The current periodic table of chemical elements contains 117 substances divided into four categories—solid, liquid, gas, and unknown. This is a great departure from the original Greek philosophy which named water, air, fire, and earth as the only elements. Yet, the Grecian quartet is the basis for alternative energy methods. Water is used for hydroelectricity; air creates wind power; and fire is the sun and the source necessary for solar energy. But what about the earth? How can energy be extracted from the ground in order to heat and cool a facility? The answer is a geothermal heat pump (GHP).
GHPs (also known as GeoExchange, earth coupled, ground source, or water source heat pumps) use the constant temperature of the earth instead of fluctuating outside air temperature as the exchange source. A few feet below its surface, the earth maintains a fairly constant temperature year round—from about 45 degrees F in northern climates to about 70 degrees F in the Deep South. GHPs use this consistency to their advantage.
During winter, fluid (either water or an antifreeze solution) in pipes collects heat from the earth and brings it through the system and into the facility. Inside, an indoor unit compresses the heat, concentrates it, and then releases the warmer air. The opposite takes place in the summer—building heat is pulled out, transferred through the heat pump to a loop, and absorbed back into the earth. The only electricity necessary assists with operating the heat pump, ground loop pump, and distribution fan or pump.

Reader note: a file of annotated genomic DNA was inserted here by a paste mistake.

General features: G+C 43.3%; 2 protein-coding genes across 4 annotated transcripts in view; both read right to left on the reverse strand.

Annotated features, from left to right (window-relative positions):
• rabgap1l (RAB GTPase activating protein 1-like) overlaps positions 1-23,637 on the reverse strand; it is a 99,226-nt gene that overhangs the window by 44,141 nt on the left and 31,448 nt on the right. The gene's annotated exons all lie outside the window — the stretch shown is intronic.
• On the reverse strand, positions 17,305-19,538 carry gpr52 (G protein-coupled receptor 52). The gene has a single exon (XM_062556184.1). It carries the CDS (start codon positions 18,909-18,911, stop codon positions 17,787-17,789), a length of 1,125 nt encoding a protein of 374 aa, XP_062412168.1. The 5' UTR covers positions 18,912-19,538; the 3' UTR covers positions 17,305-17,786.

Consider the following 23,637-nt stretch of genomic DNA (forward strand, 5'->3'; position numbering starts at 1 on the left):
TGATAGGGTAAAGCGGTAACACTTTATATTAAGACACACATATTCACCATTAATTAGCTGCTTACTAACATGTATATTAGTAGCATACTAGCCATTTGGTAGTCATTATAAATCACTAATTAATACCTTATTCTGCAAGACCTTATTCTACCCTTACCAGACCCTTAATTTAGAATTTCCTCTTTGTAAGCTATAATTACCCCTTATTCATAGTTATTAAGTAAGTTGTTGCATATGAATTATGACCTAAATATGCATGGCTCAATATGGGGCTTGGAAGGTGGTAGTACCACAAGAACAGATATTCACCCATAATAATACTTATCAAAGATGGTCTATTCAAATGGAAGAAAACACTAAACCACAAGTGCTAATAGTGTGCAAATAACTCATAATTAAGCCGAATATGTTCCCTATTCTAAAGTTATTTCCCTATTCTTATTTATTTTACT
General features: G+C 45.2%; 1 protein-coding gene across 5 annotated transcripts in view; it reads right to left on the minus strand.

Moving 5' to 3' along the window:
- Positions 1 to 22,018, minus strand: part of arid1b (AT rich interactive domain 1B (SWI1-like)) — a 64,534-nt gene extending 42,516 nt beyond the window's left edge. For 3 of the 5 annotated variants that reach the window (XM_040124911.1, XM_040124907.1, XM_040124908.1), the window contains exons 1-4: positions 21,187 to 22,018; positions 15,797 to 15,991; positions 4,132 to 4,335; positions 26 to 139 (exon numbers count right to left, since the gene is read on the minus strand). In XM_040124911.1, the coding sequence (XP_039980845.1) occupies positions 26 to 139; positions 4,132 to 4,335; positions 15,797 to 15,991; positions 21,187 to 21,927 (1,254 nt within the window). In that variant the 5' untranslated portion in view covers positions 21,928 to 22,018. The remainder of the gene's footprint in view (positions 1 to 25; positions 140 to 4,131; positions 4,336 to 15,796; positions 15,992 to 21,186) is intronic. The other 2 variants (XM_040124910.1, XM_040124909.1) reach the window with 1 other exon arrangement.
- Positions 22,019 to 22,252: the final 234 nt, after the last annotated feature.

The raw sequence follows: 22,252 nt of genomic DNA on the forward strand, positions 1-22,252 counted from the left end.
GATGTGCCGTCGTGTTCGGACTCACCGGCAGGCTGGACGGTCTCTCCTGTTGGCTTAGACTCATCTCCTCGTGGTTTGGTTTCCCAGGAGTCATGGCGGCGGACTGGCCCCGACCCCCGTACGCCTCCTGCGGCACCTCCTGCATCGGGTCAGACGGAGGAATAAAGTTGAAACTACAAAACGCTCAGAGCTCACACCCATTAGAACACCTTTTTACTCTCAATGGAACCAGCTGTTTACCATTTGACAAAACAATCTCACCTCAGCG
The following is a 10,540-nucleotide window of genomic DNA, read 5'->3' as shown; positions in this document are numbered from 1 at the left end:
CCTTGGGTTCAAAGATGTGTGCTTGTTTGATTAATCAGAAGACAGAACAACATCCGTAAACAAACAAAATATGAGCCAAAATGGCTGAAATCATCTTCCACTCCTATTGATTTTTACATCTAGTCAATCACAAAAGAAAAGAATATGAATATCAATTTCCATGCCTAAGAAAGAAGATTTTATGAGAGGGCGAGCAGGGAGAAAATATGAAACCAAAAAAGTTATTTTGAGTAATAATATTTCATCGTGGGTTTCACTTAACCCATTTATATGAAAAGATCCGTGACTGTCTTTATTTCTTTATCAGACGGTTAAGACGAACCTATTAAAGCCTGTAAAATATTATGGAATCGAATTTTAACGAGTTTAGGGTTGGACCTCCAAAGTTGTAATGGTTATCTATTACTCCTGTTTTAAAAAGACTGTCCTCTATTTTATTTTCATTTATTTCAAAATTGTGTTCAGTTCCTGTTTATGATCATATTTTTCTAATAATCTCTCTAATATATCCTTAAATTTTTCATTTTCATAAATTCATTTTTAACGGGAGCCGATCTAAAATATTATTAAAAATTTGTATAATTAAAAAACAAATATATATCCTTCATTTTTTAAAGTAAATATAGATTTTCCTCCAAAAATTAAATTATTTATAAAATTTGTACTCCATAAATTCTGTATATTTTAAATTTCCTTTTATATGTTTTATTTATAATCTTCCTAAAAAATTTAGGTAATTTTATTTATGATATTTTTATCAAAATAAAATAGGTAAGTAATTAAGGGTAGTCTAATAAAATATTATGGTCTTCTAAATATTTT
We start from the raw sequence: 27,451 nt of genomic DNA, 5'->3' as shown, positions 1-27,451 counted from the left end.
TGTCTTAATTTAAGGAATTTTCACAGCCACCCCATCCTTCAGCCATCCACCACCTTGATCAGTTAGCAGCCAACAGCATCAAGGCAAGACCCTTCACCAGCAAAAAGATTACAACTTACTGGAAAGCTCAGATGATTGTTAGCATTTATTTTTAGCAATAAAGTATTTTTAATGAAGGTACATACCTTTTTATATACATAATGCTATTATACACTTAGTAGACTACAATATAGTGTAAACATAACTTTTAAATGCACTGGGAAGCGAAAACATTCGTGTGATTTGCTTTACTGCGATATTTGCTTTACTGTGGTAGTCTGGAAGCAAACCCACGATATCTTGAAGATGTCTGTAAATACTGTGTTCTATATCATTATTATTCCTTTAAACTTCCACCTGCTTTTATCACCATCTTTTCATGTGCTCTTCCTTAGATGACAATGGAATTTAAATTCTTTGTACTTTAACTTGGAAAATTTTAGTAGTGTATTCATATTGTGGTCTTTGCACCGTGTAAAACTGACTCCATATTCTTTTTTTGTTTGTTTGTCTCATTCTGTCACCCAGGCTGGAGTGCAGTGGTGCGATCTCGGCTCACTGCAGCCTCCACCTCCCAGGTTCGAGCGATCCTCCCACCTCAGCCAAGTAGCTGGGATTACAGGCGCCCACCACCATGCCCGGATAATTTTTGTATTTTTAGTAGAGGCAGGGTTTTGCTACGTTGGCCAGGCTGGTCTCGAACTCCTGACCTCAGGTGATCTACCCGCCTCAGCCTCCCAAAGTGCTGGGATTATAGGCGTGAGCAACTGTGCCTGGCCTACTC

Geothermal energy is not new. Paleo-Indians tapped hot springs at least 10,000 years ago and are considered the first humans in North America to make use of these resources. GHPs were created over 60 years ago. Carl Nielsen of Ohio State University developed the original GHP for use at his home in 1948. An engineer from Portland, OR, J.D. Krocker was the first to install one for commercial use the same year.
What To Choose
The three main parts of a GHP are the air delivery system (ductwork), heat pump unit, and the liquid exchange medium, also known as the loop. Depending on where a facility is geographically, a facility manager (fm) can choose from four types of loop systems. Costs, climate, soil conditions, and available land can all impact which one is the most appropriate for a particular site.
Closed loop horizontal: This set up is considered the most cost-effective for residential installations, especially where land is plentiful. Trenches at least three feet deep are dug, and a series of parallel pipes are set. Pipes need to be made of high density, polybutylene or polyethylene. They can be buried at different depths or side by side. Pipes can also be coiled, like a Slinky toy, to save money and assist with horizontal installation where it would normally be difficult.